The Old Testament reading this morning is another interesting parallel with other readings in the biblical text…especially the Gospel passage for today…Moses is coming down from Mount Sinai, carrying the tablets of the 10 commandments, and his face is glowing…a totally transfigured moment…and we see it again…at the birth of Jesus – “The glory of the Lord shone around about them.”…and we see it in the Transfiguration story in the Gospel today – “Jesus’ clothes become dazzling white.”…and we see it in the empty tomb with the “two men in dazzling clothes”, apparently angels….all of these are depictions of the glory of God and in Moses’ case, preparing to be a faithful bearer of God’s word involves time alone with God…God spoke to Moses “Face to face, as one speaks to a friend”….

2 CORINTHIANS 3: 12 – 4: 2

Upon this Transfiguration Sunday, sometimes the glorious mountaintop is a tempting place to set up camp…our experience of life’s ups and downs tells us that the trek back down from the mountaintop is often the hardest part…the descent is hard on the knees and sometimes we slip and fall on loose rocks…we may leave a most powerful weekend retreat or return from holidays and find ourselves surprised to find that reentry is a lot harder than we expected…well, Paul’s words here in this passage is a guide for the trip back down the mountain and into the foothills of daily life, but it is not without its demands….

LUKE 9: 28-43

The Gospel passage from Luke on this Transfiguration Sunday is really the segue for the whole Lenten and Passion weekend of Easter…Jesus is glorified in this passage and so is he also with the empty tomb…Jesus is firm and unyielding in fulfilling his mission of redemption…he is prayerful and bold as he moves now, towards his destiny in Jerusalem…those who were with him on the mountaintop are now one with him and his mission…we should go and do likewise….Luke 9: 28-43…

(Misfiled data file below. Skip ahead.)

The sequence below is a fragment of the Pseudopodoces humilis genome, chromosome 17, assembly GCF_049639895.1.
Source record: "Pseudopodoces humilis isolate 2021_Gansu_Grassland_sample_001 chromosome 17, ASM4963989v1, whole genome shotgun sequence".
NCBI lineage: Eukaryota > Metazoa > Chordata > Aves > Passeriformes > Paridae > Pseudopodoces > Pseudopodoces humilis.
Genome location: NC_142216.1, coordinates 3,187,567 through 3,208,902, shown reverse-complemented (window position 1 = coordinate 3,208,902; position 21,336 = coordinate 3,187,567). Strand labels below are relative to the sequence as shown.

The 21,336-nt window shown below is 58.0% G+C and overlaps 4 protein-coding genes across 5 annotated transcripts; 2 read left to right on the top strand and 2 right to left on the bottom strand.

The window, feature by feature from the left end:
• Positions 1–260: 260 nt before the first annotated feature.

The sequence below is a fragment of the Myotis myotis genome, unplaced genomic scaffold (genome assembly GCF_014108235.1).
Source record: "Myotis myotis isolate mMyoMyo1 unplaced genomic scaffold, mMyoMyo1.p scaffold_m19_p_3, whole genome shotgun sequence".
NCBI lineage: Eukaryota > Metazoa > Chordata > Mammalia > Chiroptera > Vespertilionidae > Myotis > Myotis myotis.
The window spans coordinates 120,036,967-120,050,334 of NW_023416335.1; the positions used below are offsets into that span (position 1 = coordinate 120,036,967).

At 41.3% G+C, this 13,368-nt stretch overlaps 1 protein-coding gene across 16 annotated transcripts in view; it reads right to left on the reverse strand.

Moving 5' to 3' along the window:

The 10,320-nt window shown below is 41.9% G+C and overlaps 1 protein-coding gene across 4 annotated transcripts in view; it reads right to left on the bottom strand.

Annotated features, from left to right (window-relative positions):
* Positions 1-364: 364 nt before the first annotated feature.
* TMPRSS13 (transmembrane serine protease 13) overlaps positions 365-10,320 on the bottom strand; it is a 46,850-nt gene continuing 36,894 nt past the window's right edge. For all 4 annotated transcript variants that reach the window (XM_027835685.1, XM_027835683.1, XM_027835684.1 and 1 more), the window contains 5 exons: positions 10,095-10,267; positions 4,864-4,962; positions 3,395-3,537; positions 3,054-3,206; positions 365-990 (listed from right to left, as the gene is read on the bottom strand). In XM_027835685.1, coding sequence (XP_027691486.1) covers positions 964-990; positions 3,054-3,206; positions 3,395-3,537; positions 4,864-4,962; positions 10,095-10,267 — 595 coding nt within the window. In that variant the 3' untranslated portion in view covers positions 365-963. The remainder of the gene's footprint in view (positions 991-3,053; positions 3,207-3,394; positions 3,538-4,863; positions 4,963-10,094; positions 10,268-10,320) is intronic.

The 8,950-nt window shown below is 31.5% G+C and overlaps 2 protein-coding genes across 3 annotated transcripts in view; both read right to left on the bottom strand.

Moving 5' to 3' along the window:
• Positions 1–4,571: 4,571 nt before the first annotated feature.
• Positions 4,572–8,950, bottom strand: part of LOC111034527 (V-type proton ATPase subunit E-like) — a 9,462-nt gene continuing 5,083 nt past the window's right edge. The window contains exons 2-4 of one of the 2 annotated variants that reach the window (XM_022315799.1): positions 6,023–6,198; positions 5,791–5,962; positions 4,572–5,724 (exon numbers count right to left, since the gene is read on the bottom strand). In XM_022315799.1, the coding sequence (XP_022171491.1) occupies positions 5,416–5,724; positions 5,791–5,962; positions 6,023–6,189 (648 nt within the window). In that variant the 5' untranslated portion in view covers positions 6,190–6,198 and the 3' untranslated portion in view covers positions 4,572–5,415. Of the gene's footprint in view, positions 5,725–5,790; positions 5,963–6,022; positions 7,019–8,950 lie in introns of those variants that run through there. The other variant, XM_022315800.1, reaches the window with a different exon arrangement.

MESSAGE:

                                 SEEING, YET NOT BELIEVING

What happened on the metaphorically ‘mountaintop’ in Luke’s passage is really not the crux of what we need to hear today…this passage really has a lot more to do with what’s happening on ‘ground level’ or at the grassroots of our lives or our society…it has to do with the second part of the reading where we almost get an interesting parallel…on the mountaintop the words are spoken “This is my Son, my Chosen; listen to him!”…and in the second part, “Teacher, I beg you to look at my son; he is my only child.”…each of these “sons” needs to be listened to – one is the healer, the other is the afflicted…one is seen to be dazzling in light and the other is convulsing in the darkness…and they both have great importance…they both have important roles to play in our understanding of the word “Transfiguration”…it has a lot to do with changing – either in essence or substance; a fair amount to do with altering the shape or the character of something; it has to do with a somewhat radical change…this is what ‘transfiguration’ means…

But yet if something so extraordinary happened then why wouldn’t it have altered the lives of the ones who were present?...Why couldn’t the disciples see or understand that they were also capable of healing?....

And this is the importance of putting these two passages or two events side-by-side…it’s nice to be swimming in the dazzling light but if nothing comes of it in our lives to bring on change, then all may be for naught…that’s where seeing and not believing comes into play…that’s where all imagination disappears…where hope vanishes…